Tytlandsvik Aqua builds facility for large smolt
Tytlandsvik Aqua recently signed a contract with Aquatec Solutions AS, a wholly-owned subsidiary of AKVA group ASA, to build two facilities for the production of large smolt. The overall tank volume will be in excess of 15,000 m3, and production capacity is 3,000 tons per year.
The company owns a large site and is also planning further development that has the potential of increasing the annual production capacity to a huge 9,000 tons. Aquaculture giants Grieg Seafood and Bremnes Seashore are also part of the effort.
“These types of projects involving the production of large smolt are extremely important contributions to generate much-needed development of the Norwegian aquaculture industry,” says Nils Viga, general manager of Tytlandsvik Aqua. “We are currently witnessing a politically-controlled deceleration of developments in traditional aquaculture in most regions of the country. Larger smolt with natural sea lice protection in the form of a well-developed mucous layer and shorter generation time have been an important success factor for the aquaculture industry in the Faeroe Islands. Here the Faeroe Islands have advanced developments, and we in Norway are now joining the party.”
“This is an innovative and aggressive effort that means we at Tytlandsvik Aqua are taking significant risk in that the industry's framework for development to a great extent is controlled by biology and politics. It's difficult to predict the future of an industry that is developing so rapidly, but we are nevertheless certain that a very important part of the solution for sustainable growth will be to move a larger share of production onto land in a controlled environment. The many unanswered questions also entail that we need to make extra investments in order to achieve flexibility. Time will show if the smolt is 500 grammes, 1500 grammes or even larger. The key thing for us is to ensure that we don't make choices that limit our options in the future. One of the measures we have taken is to employ technology that reduces consumption of raw water to an absolute minimum. This minimizes the environmental footprint of the facility while also expanding our future ability to act.”
“The facility has been designed with our unique Zero Water Change technology,” says Jesper Lund, senior sales manager of Aquatec Solutions. “In addition to more traditional recycling technology, further steps are included in water treatment that remove nitrate and phosphorous from the water. In practice this results in water consumption being a huge 90% lower than in a regular recycling facility, which in fact already reuses 99% of the water. The entire facility can be operated with a fresh water supply of 250 litres per minute. This means that water consumption becomes so low that one can theoretically establish the facilities almost anywhere. This opens up a lot of options for the aquaculture industry in Norway, where the facilities have often been established in suboptimal locations in order to have access to enough water. In our view, however, the greatest benefit with the ZWC technology is that it allows for full sterilization of the raw water that is added to the facility. Today a smolt facility manages enormous values, and it's extremely important that we do everything in our power to maintain biosecurity.”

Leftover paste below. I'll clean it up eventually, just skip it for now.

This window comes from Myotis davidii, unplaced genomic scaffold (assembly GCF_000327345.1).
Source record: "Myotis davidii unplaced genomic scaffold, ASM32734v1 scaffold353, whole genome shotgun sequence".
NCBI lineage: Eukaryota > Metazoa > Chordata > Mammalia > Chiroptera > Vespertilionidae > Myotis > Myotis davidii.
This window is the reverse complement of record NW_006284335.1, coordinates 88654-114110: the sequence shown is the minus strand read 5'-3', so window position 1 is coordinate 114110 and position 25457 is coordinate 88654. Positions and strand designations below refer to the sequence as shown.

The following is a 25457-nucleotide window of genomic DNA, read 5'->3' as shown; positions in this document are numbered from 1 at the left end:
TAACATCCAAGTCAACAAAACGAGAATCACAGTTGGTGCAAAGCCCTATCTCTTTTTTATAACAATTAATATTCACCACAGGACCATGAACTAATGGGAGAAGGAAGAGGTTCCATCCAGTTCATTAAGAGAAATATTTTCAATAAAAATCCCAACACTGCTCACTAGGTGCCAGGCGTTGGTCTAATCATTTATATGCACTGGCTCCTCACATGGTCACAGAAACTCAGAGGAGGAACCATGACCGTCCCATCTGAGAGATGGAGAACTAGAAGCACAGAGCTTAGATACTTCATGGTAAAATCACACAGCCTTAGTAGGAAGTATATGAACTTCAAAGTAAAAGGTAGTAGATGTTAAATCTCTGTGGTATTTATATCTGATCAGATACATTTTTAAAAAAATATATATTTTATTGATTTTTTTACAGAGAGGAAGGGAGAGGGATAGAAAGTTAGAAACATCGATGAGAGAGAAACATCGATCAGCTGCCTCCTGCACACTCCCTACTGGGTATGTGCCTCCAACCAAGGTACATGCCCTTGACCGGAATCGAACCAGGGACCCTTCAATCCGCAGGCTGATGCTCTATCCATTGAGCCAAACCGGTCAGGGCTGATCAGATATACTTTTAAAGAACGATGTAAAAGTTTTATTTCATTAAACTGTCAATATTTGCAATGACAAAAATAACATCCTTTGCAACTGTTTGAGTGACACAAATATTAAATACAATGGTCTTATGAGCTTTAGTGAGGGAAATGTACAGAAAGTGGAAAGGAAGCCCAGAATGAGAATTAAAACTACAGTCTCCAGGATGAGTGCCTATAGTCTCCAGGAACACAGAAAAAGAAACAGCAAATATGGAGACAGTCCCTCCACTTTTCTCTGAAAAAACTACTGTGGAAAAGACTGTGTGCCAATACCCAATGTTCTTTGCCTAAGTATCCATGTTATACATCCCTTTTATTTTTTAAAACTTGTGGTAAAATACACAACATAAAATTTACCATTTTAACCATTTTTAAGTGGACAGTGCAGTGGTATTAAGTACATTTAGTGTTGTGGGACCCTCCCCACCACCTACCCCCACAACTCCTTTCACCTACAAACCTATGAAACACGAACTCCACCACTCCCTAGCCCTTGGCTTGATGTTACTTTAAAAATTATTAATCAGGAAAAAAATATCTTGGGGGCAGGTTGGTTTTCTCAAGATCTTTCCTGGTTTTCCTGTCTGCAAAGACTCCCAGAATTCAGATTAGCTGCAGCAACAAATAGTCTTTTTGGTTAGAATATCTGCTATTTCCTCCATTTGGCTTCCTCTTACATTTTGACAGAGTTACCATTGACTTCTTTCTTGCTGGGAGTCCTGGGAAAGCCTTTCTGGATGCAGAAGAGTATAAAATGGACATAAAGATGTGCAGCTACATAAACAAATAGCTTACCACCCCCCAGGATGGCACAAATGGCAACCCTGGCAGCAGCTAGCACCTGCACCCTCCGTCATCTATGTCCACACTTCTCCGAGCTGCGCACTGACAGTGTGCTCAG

Massive interest in post-smolt
“At the moment there is huge interest in facilities for the production of large smolt in the market” says Ole Gabriel Kverneland, Sales Manager for land-based products with AKVA group ASA. “The aquaculture industry is undoubtedly leaning in the direction of moving greater parts of the value chain to shore by increasing the size of smolt before being deployed in the sea. A lot of our customers have already conducted extensive trials on the production of large, seawater-adapted smolt, and this has yielded excellent results both on land and at sea. The Faeroe Islands have been at the forefront in production of large smolt, and results there have clearly shown increased profitability for the industry as a whole. Interest has only increased after trials indicating that land-based production of post-smolt in recycled seawater can lead to less infection by sea lice in addition to lower mortality and faster growth. Everything indicates that large smolt will be a key tool in the struggle against sea lice going forward. Although we have come a long way and can show that the production of post-smolt increases profitability for our customers, we believe there are great opportunities to further optimise production if we adapt technology to biology rather than the other way round. A very exiting aspect of this development is that the post-smolt is produced under so-called isosmotic conditions and where there is great emphasis on technological solutions to prevent the fish from being stressed. The preliminary results of these developments are particularly promising with regard to the fish's growth and survival both on land and after deployment in the sea,” Ole Gabriel concludes.